Clean water initiative in Peru led by former IDRC awardee
For many communities in the developing world, access to clean water in rural and peri-urban areas remains a pressing problem. In Peru, many sources of water are contaminated with harmful pathogens, heavy metals, and other dissolved compounds. As a result, thousands of people lack access to safe water and suffer from water-borne diseases.
Henry Juarez is the executive director of AguaSAN Perú, a non-profit that researches and implements approaches to water security. His research on water contamination in Lima was supported by an IDRC graduate research award. Juarez's findings that Lima's main water supply was heavily contaminated led him to found AguaSAN Perú and launch the Clean Water for Peru Initiative. His original research found that Lima’s major source of water, the Rimac River, is highly contaminated with heavy metals in its upper and middle regions while the lower section of the river is contaminated with intestinal bacterial that pose a serious health threat.
"In my initial research, I found that the Rimac River, which is the most important source of potable water for the capital, Lima, is highly contaminated with both heavy metals and intestinal bacterial, both of which pose a serious threat to health," says Juarez.
Canadian-made technology may be solution
After his initial research, Juarez began looking for an appropriate technology to offer a simple, low-cost way of improving water quality in Peru. This search led him to the biosand filter, a Canadian-made technology that improves on the design of traditional sand filters. Early support from IDRC helped launch the device, which has improved the lives of countless people by freeing them from the constant threat of gastrointestinal disease. Juarez began testing the feasibility of using the filter to reduce pathogens in Lima's drinking water.
The filter produced positive results and Juarez sought out additional funding to scale-up what became AguaSAN Perú. Rotary International, the Government of Peru, and private companies provided seed funding. In partnership with local and international NGOs, AguaSAN now oversees the making of and funding for filters, and provides training for health workers and local communities.
AguaSAN is also working closely with researchers in Canada. In collaboration with the Centre for Affordable Water and Sanitation Technology (CAWST) and Mount Royal University, AguaSAN researchers recently evaluated their training and education programs in Peru. The evaluation found that intervening to treat and maintain the quality of water at the household level is one of the most promising and cost-effective approaches to water security. By promoting access and training on clean water, sanitation, wastewater treatment, and good hygiene practices, AguaSAN supports efforts on equity, environmental conservation, and poverty reduction. So far, the Clean Water for Peru Initiative has helped more than 12,000 Lima residents access safe water.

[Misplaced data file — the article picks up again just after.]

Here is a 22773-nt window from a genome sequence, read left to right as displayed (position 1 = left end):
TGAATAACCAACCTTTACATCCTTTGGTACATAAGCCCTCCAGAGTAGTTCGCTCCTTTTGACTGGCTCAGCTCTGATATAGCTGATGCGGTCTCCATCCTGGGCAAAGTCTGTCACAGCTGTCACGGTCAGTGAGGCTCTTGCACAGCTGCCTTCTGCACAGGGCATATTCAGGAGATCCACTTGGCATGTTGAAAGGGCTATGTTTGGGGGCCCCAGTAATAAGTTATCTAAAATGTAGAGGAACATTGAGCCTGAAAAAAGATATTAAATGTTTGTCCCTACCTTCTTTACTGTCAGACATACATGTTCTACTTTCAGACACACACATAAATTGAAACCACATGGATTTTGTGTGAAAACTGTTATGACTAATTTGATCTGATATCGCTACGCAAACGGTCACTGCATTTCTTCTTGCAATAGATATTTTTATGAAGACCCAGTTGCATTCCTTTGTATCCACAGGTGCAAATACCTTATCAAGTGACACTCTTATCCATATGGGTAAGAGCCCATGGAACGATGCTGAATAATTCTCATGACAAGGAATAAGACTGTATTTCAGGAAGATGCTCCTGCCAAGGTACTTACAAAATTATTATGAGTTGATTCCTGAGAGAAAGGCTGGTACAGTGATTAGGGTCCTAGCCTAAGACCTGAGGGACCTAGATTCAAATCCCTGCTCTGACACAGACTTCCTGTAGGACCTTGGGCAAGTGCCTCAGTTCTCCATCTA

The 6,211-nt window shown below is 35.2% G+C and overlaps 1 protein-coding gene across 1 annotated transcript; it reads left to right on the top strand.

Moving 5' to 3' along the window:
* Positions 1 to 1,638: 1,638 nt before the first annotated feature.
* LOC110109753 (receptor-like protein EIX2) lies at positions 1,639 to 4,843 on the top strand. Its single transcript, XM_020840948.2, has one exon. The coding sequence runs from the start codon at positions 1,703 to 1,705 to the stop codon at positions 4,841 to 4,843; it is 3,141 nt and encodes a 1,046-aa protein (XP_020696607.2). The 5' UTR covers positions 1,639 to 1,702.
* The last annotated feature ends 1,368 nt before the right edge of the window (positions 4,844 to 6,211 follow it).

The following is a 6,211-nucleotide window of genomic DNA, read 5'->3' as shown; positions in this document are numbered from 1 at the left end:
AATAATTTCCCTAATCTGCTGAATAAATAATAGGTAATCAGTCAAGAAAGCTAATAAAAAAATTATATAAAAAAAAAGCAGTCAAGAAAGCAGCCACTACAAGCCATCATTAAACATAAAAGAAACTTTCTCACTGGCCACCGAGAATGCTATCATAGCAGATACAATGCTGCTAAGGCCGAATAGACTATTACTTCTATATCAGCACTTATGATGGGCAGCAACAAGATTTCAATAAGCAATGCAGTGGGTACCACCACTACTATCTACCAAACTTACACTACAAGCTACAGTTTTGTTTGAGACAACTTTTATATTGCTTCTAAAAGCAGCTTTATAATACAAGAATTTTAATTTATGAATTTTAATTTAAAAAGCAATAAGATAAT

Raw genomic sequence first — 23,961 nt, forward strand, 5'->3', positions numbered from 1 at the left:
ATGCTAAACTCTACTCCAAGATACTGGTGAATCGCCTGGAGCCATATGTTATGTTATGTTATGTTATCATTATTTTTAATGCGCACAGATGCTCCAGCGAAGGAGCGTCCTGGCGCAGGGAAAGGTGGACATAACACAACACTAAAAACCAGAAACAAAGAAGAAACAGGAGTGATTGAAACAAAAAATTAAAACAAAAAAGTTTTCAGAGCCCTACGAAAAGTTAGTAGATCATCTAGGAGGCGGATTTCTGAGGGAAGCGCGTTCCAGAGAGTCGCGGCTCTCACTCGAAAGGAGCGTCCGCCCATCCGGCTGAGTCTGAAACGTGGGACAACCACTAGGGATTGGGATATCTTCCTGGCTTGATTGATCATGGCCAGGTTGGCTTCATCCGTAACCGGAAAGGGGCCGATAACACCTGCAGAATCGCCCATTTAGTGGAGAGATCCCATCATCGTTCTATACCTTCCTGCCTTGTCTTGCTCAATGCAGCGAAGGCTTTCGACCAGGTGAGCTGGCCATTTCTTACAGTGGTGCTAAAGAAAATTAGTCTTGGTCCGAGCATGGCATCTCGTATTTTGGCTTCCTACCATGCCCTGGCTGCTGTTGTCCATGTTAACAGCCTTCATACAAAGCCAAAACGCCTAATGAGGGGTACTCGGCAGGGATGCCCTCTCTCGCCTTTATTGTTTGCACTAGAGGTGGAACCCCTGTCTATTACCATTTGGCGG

However, an important problem still remains.
"Our next challenge is to find a way to remove heavy metals from drinking water," says Juarez. "These pollutants are present in the water, but their effect on the local population's health are less obvious to the community and the authorities."
Heavy metals typically enter rivers from mining pollution. While the biosand filters are able to remove bacteria from drinking water, they are still unable to remove heavy metals.
Adaptation and scaling-up
To address this problem, Juarez is working to adapt biosand filters to remove heavy metals from drinking water. Initial results are promising, indicating this innovative research may soon provide a low-cost, low-maintenance, and effective solution to heavy metal contamination. By providing scientific evidence of the removal of heavy metals using a biofilter, Juarez aims to restore access to clean water to not just Peruvians, but to communities around the world.
To learn more about AguaSAN, visit their website or Facebook page
Watch a short video on AguaSAN’s Simple Innovations for Water Treatment (available only in Spanish)
Read more about IDRC's support of biosand filters
Find out more about IDRC’s graduate awards on the Fellowships and Awards and Program page.
This article is part of the series Where are they now? which highlights the work of former IDRC award recipients:
- Catching up with former IDRC awardees
- Bridging the gap between farmers and supermarkets in Nicaragua
- Awatef Ketiti: Linking ICTs, gender, and societies across the Mediterranean Sea
- From waste to fertilizer: IDRC awardee closing the nutrient gap in Ghana's soils
Eric Smith is an IDRC Professional Development Award recipient and writer based in Ottawa.